Terms: Aut | Units: 3-4 | UG Reqs: WAY-A-II, WAY-ER
Instructors: Zur, D. (PI)

MS&E 197: Ethics, Technology, and Public Policy

Ethical issues in science- and technology-related public policy conflicts. Focus is on complex, value-laden policy disputes. Topics: the nature of ethics and morality; rationales for liberty, justice, and human rights; and the use and abuse of these concepts in policy disputes. Case studies from biomedicine, environmental affairs, technical professions, communications, and international relations.
Last offered: Winter 2015 | UG Reqs: GER:DB-Hum, GER:EC-EthicReas, WAY-ER

OSPFLOR 46: Images of Evil in Criminal Justice

Iconographic component of criminal law; reasons and functions of the visual representation of criminal wrongdoing. Historical roots of "evil typecasting;" consideration of its variations with respect to common law and civil law systems. Fundamental features of the two legal systems. Sources, actors, enforcement mechanisms of the criminal law compared; study of cases in the area of murder, sex offences, organized crime and terrorism. Different techniques of image typecasting highlighted and discussed. International criminal law, which takes the burden to describe, typecast and punish forms of "enormous, disproportionate evil," such as genocide and other mass atrocities.
Terms: Spr | Units: 5 | UG Reqs: GER:DB-SocSci, WAY-ER
Instructors: Papa, M. (PI)

OSPFLOR 85: Bioethics: the Biotechnological Revolution, Human Rights and Politics in the Global Era

Birth and development of the philosophical field of bioethics based on advances in several fundamental fields of science and technology, including molecular and cell biology, information technology, neurosciences and converging technologies. Challenges for society and ethical and political issues created by new advances and opportunities for individuals and populations. Philosophical approaches developed in the Italian as well as in the European debate; special attention to controversy about the freedom of scientific research, new conditions of procreation, birth, cures, and death. Complexity of the challenges posed by the `biotechnological revolution¿.
Terms: Spr | Units: 4 | UG Reqs: GER:EC-EthicReas, WAY-ER

OSPMADRD 72: Issues in Bioethics Across Cultures

Ethical dilemmas concerning the autonomy and dignity of human beings and other living creatures; principles of justice that rule different realms of private and public life. Interdisciplinary approach to assessing these challenges, combining scientific facts, health care issues, and moral philosophy. Sources include landmark bioethics papers.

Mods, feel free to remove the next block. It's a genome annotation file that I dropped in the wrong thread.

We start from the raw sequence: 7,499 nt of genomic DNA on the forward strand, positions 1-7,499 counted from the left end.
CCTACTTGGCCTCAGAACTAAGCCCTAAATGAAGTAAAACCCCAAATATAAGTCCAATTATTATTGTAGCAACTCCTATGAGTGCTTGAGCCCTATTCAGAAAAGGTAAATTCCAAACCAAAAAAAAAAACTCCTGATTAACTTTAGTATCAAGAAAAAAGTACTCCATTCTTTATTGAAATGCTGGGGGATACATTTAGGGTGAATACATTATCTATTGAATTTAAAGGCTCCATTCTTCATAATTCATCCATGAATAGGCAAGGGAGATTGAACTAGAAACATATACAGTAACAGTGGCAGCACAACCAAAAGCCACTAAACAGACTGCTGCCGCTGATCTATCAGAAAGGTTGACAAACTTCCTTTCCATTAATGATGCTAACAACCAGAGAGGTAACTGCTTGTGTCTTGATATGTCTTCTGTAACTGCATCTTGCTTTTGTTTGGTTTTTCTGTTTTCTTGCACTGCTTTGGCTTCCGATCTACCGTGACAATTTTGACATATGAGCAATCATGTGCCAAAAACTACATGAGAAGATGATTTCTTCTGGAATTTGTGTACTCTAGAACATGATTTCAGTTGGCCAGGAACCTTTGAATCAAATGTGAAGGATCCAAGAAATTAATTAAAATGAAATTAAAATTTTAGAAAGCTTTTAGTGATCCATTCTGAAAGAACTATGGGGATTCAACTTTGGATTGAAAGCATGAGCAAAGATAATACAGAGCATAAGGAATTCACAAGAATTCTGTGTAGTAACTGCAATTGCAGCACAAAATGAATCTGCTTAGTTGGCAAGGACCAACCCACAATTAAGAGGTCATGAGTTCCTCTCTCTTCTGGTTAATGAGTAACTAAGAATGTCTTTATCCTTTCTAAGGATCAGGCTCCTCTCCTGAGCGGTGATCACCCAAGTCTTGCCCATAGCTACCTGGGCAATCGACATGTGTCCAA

Terms: Win | Units: 4 | UG Reqs: WAY-ER

OSPPARIS 90: Computers, Ethics, and Public Policy

Ethical and social issues related to the development and use of computer technology. Ethical theory, and social, political, and legal considerations. Scenarios in problem areas: privacy, reliability and risks of complex systems, and responsibility of professionals for applications and consequences of their work. Prerequisite: 106A
Terms: Aut | Units: 4 | UG Reqs: GER:EC-EthicReas, WAY-ER
Instructors: Cooper, S. (PI)

PHIL 2: Introduction to Moral Philosophy (ETHICSOC 20)

A survey of moral philosophy in the Western tradition. What makes right actions right and wrong actions wrong? What is it to have a virtuous rather than a vicious character? What is the basis of these distinctions? Why should we care about morality at all? Our aim is to understand how some of the most influential philosophers (including Aristotle, Kant, and Mill) have addressed these questions, and by so doing, to better formulate our own views. No prior familiarity with philosophy required.
Terms: Win | Units: 5 | UG Reqs: GER:DB-Hum, GER:EC-EthicReas, WAY-A-II, WAY-ER
Filter Results:
term offered
updating results...
number of units
updating results...
time offered
updating results...
days
updating results...
UG Requirements (GERs)
updating results...
component
updating results...
career
updating results...
© Stanford University | Terms of Use | Copyright Complaints